Here is proof that there is life after the age of 80.
When this album was recorded in June 2006, James Moody and Hank Jones
were both octogenarians, yet there is no sign that the ageing process
has had any effect on these two marvellous veterans.
James Moody, of course, is best known for his long
association with Dizzy Gillespie, while Hank Jones has recorded with
almost everyone you can think of - although seldom, before this session,
with James Moody. The two work sympathetically with one another, reliably
supported by the bass and drums of Todd Coolman and Adam Nussbaum.
The bassist plays several well-constructed solos which are actually
audible (unlike many bass solos). And Adam Nussbaum adds substantially
to the dynamism of several tracks - for instance, in the opening title-track
with a punchy drum solo.
James Moody also still has plenty of punch in his tenor-sax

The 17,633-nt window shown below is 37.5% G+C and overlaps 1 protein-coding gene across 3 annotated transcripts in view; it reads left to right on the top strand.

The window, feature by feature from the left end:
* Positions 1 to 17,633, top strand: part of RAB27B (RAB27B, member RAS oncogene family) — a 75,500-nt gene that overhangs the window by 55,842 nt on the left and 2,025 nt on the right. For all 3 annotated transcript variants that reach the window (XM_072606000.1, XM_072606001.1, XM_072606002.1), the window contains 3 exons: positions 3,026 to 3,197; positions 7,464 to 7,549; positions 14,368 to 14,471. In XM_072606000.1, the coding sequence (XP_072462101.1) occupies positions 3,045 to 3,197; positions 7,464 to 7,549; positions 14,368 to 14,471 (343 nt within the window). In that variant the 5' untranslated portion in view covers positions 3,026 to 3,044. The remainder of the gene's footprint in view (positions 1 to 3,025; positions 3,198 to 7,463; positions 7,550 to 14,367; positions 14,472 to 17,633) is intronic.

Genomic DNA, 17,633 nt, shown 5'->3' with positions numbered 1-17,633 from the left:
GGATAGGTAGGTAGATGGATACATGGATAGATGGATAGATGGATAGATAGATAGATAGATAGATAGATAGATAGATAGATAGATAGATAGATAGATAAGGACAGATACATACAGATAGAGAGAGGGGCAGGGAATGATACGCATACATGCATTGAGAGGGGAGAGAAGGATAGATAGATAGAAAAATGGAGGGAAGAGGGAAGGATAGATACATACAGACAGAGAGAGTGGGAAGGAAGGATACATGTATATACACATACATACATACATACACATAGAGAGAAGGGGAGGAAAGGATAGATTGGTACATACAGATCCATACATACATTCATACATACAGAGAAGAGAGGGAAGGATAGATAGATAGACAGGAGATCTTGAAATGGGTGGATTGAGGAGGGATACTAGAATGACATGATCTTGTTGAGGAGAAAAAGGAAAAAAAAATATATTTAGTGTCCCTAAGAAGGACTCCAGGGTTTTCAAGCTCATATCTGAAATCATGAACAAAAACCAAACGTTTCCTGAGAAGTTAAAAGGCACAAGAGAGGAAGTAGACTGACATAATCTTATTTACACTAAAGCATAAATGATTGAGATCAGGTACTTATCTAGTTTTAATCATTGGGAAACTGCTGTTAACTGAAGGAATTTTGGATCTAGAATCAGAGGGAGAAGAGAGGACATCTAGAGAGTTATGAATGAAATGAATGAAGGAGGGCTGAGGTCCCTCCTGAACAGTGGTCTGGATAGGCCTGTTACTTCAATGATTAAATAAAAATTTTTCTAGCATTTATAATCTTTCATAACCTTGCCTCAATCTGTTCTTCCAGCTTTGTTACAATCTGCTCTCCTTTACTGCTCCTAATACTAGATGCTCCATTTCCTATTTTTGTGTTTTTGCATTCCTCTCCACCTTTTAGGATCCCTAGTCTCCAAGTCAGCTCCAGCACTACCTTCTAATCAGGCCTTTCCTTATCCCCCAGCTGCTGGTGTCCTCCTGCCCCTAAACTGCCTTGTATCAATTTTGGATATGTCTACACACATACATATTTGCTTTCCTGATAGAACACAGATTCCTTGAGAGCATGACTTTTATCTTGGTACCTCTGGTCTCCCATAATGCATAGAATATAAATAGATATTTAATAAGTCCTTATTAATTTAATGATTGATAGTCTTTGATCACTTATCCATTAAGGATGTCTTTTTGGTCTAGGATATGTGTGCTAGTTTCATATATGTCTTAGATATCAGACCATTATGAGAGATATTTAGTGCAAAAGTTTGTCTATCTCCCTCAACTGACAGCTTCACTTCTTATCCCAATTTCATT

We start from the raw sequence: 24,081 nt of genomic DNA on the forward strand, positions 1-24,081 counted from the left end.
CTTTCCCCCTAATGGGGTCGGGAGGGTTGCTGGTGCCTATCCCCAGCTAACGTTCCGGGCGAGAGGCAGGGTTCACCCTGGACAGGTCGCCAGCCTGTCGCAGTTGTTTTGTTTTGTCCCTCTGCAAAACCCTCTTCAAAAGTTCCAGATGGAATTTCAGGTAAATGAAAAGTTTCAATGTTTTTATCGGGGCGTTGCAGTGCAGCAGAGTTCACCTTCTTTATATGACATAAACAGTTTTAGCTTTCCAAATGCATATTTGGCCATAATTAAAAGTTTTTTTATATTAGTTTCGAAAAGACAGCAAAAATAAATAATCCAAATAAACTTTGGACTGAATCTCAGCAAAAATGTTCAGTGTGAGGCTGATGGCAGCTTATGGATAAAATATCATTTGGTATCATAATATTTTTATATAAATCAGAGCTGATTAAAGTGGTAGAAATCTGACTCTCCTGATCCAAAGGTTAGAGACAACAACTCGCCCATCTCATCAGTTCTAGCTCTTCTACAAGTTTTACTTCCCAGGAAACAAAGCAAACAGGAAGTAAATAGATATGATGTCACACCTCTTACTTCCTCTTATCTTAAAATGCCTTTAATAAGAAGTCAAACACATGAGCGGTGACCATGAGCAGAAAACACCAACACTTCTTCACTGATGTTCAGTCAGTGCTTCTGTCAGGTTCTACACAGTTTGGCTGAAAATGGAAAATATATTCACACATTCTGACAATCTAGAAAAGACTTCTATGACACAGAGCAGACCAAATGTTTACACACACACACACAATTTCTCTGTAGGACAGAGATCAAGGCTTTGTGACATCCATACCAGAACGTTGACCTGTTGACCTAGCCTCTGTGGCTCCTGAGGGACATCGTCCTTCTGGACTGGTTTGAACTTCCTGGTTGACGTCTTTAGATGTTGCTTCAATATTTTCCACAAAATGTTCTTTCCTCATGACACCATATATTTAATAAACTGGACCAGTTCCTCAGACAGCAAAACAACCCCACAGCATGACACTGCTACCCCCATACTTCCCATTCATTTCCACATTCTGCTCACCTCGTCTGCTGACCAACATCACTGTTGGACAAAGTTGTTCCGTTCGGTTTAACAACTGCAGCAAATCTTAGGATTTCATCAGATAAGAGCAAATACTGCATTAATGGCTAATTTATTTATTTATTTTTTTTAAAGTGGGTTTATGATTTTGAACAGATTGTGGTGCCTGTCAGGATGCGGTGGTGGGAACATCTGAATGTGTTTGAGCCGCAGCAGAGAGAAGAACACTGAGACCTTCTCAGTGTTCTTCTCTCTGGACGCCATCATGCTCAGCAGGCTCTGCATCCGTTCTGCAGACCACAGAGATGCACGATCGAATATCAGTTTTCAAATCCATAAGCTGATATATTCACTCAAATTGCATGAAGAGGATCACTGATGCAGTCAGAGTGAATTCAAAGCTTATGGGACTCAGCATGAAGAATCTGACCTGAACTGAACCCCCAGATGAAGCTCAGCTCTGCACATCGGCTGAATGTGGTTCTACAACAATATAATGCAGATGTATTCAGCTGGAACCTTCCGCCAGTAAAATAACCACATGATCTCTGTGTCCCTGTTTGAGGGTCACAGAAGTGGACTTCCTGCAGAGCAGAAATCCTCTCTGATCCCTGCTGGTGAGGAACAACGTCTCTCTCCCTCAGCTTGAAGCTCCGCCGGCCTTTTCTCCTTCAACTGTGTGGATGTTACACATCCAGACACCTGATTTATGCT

playing. More than half the tracks are compositions by his former
employers: Dizzy Gillespie and Tadd Dameron, and James obviously
feels at home in such numbers as Gillespie's Birk's Works and
Dameron's Good Bait. In Gillespie's Con Alma, Moody's
tone is almost Getzian, although we are reminded of his irreverence
by a cheeky quotation midway through his solo. He also displays his
fluency on flute in the jazz standard Old Folks and his own
composition Darben the Red Foxx (no, I have no idea what it
I have sometimes found Hank Jones's laid-back style
insufficiently stimulating but his relaxed approach suits the slower
numbers here. On the faster tunes, he seems to have caught some of
James Moody's vivacity, although his approach is still tasteful rather
than tearaway. However, while James Moody struggles a bit with the
speed of Eternal Triangle, Jones seems more at home and goes
at it confidently. Both men are happy with the ballad Body and
Soul, where James uses vibrato and breathiness to conjure up emotion.
Hank adds a solo which is swinging as well as lyrical.
The album ends with a gratifying vocal from Roberta
Gambarini (see my review of her recording with Hank Jones on: www.musicweb-international.com/jazz/2007/Gambarini_0602517370678.htm).
Roberta sings Jimmy Heath's Moody's Groove, a well-deserved
paean of praise for James Moody.